Bacteria accumulation is a serious issue in the food manufacturing industry - it can ruin product and put consumer health at risk.
While many know that Polytetrafluoroethylene (PTFE) is an excellent choice for use in diaphragms and gaskets, most do not realize that there exist varying grades of PTFE. Some lower cost PTFE offerings may contain an excessive volume of pores within their structure which can harbor organic contaminants such as bacteria.
To address this problem, a calendared manufacturing process is used. Calendared PTFE is a premium grade PTFE designed for use in aseptic applications requiring ultra-high purity standards. It is ideal for use in food, pharmaceuticals and a variety of clean markets.
Distinguished by an extremely low void content, calendared PTFE resists permeation and the accumulation of foreign matter, reducing the risk of harboring unwanted bacteria or residual media.
To achieve this, the unique manufacturing process orients the chains of PTFE in a lattice-like structure that reduces voids in the material and provides it with biaxial strength. This unique structure also delivers a very high flex life. When tested in an MIT Folding Endurance Tester, the flex life of calendared PTFE is four-times greater than conventional PTFE materials.
Unlike the skived process that is commonly used for PTFE manufacturing, the calendaring process produces uniform sheets of material with consistent physical properties. This gives calendared PTFE a renowned reputation for predictable performance and quality. The opposite is true for skived PTFE where variable properties lead to varying performance and reliability.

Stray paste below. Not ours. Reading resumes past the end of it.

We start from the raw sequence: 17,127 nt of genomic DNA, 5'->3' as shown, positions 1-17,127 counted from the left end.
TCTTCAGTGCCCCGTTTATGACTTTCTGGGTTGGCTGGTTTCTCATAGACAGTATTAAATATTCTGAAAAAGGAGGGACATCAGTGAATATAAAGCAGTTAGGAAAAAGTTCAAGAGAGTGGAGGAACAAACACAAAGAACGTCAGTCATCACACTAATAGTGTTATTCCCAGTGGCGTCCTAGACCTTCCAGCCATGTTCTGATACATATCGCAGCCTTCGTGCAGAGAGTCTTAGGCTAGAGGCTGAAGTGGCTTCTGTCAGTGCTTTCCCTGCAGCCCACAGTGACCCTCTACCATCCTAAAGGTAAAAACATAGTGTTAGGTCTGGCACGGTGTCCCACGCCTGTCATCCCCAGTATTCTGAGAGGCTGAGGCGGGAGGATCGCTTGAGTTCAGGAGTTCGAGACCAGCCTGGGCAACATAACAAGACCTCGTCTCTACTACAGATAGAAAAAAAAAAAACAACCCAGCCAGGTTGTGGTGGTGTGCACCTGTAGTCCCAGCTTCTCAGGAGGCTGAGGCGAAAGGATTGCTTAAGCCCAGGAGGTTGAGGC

During clean manufacturing processes where elimination of contaminates is of utmost importance, a Steam-in-Place (SIP) or Clean-in-Place (CIP) process flushes the system without disassembly. During a SIP or CIP process, any harmful bacteria is removed or made inert.
While undergoing the SIP process, most PTFE materials, owing to their permeability, allow steam to penetrate or become trapped in voids, causing defects such as blisters in the material. This in turn can lead to the increased harboring of bacteria and eventual contamination of a clean manufacturing process (Figure B). Calendared PTFE has a much lower porosity than skived PTFE materials and minimizes these unwanted effects.
To achieve a similar clean system state, Cleaning-in-Place is performed by exposing a system to a mixture of chemicals and heat for a predetermined amount of time, during which a variety of alkaline solutions, acids and additives are used as a disinfecting media. Cleaning temperature, concentration of cleaning media and media exposure time are variables in the CIP process. Due to its unique microscopic structure resulting in extremely low porosity, Calendared PTFE has the ability to be exposed to higher concentrations of cleaning chemicals for longer periods of time.